where K is a constant, noise[b] are the transparent noise levels for step band b, energy[b] are the signal energies in band b and rcWeight is a constant which determines the shape of the target noise curve in the case where the target number of bits is lower than the number of bits produced by coding using the transparent noise levels.

19. The method of claim 1 , wherein the quantized BMDCT coefficients are organized into a frame consisting of two (2) blocks of up to 512 coefficients, or four (4) blocks of up to 256 coefficients, or eight (8) blocks of up to 128 coefficients, wherein the coefficients from different blocks are grouped and scanned flexibly into a single array of quantized BMDCT coefficients.

20. The method of claim 1 , wherein losslessly encoding the quantized BMDCT coefficients includes losslessly encoding the integers into representative symbols using fixed and variable length lossless encoding methods.

21. The method of claim 20 , wherein each symbol created by the lossless encoding method can represent one or more coefficients in a given range of values and wherein for each method a unique end of block symbol is defined.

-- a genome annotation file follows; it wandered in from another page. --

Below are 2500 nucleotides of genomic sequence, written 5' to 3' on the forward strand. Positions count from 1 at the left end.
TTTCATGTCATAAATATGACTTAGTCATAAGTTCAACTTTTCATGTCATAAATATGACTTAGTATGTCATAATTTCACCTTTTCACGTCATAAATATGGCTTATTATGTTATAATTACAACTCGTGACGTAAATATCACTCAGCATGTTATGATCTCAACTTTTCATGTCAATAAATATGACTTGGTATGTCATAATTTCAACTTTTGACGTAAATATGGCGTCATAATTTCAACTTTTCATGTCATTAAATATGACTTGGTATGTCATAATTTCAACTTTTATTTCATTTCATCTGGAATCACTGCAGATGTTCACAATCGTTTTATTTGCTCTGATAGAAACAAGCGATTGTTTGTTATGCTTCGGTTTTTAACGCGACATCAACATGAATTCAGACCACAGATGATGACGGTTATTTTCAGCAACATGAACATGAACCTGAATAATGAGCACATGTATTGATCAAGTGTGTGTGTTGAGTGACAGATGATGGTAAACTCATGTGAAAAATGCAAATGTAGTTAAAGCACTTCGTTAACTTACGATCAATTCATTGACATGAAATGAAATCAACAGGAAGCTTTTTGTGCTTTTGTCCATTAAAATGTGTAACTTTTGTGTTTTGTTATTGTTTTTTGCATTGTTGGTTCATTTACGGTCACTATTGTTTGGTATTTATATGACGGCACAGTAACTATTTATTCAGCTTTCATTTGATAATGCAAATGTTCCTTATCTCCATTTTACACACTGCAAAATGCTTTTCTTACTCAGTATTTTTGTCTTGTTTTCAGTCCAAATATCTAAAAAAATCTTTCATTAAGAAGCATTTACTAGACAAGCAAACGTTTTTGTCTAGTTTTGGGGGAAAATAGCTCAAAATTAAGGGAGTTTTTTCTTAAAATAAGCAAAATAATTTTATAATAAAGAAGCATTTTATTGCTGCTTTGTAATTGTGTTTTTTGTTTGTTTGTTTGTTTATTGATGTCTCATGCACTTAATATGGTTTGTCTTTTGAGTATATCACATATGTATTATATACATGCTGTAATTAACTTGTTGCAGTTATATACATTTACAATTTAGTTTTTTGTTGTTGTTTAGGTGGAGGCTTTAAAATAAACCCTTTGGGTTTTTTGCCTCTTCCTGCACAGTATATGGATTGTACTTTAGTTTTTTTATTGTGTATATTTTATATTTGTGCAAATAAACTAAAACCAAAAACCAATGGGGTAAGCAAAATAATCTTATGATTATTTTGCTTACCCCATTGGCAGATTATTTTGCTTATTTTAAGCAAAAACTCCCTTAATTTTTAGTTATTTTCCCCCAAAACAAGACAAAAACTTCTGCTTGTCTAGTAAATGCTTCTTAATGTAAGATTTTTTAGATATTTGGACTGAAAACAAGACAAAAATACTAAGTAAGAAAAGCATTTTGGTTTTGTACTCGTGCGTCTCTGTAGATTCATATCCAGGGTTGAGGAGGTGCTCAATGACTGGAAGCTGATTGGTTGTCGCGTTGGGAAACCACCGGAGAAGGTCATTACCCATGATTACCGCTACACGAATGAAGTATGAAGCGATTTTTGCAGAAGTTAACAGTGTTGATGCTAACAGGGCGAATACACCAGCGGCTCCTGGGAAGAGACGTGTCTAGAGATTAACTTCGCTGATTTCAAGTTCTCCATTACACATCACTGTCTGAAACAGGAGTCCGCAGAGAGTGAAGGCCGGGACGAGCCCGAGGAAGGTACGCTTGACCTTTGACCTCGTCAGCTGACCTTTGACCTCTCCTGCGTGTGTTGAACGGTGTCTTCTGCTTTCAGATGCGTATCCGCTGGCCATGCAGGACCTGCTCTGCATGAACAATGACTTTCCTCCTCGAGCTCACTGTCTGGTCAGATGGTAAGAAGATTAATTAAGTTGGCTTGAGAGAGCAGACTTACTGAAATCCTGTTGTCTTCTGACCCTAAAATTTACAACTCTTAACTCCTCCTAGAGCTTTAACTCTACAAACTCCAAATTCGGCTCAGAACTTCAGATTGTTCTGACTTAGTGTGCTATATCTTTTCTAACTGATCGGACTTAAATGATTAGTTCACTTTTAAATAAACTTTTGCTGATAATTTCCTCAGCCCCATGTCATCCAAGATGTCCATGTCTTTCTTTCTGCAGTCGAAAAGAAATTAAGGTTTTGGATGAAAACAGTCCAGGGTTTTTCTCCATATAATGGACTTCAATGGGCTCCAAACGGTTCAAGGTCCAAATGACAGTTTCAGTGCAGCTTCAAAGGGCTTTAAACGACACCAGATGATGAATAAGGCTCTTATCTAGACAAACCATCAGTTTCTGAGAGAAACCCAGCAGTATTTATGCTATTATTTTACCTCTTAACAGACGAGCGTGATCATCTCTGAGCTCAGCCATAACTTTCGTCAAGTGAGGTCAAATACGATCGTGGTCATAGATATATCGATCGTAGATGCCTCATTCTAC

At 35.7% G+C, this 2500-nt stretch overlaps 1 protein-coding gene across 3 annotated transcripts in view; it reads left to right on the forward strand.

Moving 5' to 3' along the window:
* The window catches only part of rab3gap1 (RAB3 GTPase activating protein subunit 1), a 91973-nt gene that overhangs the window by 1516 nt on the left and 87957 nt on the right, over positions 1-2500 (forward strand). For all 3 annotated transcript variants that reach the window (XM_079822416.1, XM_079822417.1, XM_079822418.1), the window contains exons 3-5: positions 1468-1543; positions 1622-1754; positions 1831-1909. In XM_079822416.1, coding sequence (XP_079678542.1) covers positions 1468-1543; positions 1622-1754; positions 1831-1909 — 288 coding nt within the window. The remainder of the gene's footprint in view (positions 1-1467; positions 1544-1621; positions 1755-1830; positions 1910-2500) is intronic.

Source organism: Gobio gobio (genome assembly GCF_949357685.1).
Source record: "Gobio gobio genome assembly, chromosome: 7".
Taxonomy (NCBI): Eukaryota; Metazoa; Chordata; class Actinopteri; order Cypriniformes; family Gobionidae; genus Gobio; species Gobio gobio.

22. The method of claim 21 , wherein a final bit stream is created that consists of repeated occurrences of index symbols, coefficients symbols and end of block symbols, until all coefficients are encoded, wherein the index symbol represents the particular lossless encoding method used and defines the mapping of coefficient symbols occurring between the index and the end of block symbol into coefficient values.

23. The method of claim 22 , wherein the coefficient symbols are created using fixed length encoding methods derived from Pulse Code Modulation (PCM) encoders, and wherein the maximum positive PCM symbol value generated is used to represent the end of block symbol.

24. The method of claim 22 , wherein the variable length lossless encoding methods are performed by Huffman encoders.

25. A method for encoding a stereo input signal having a plurality of channels, comprising the steps of: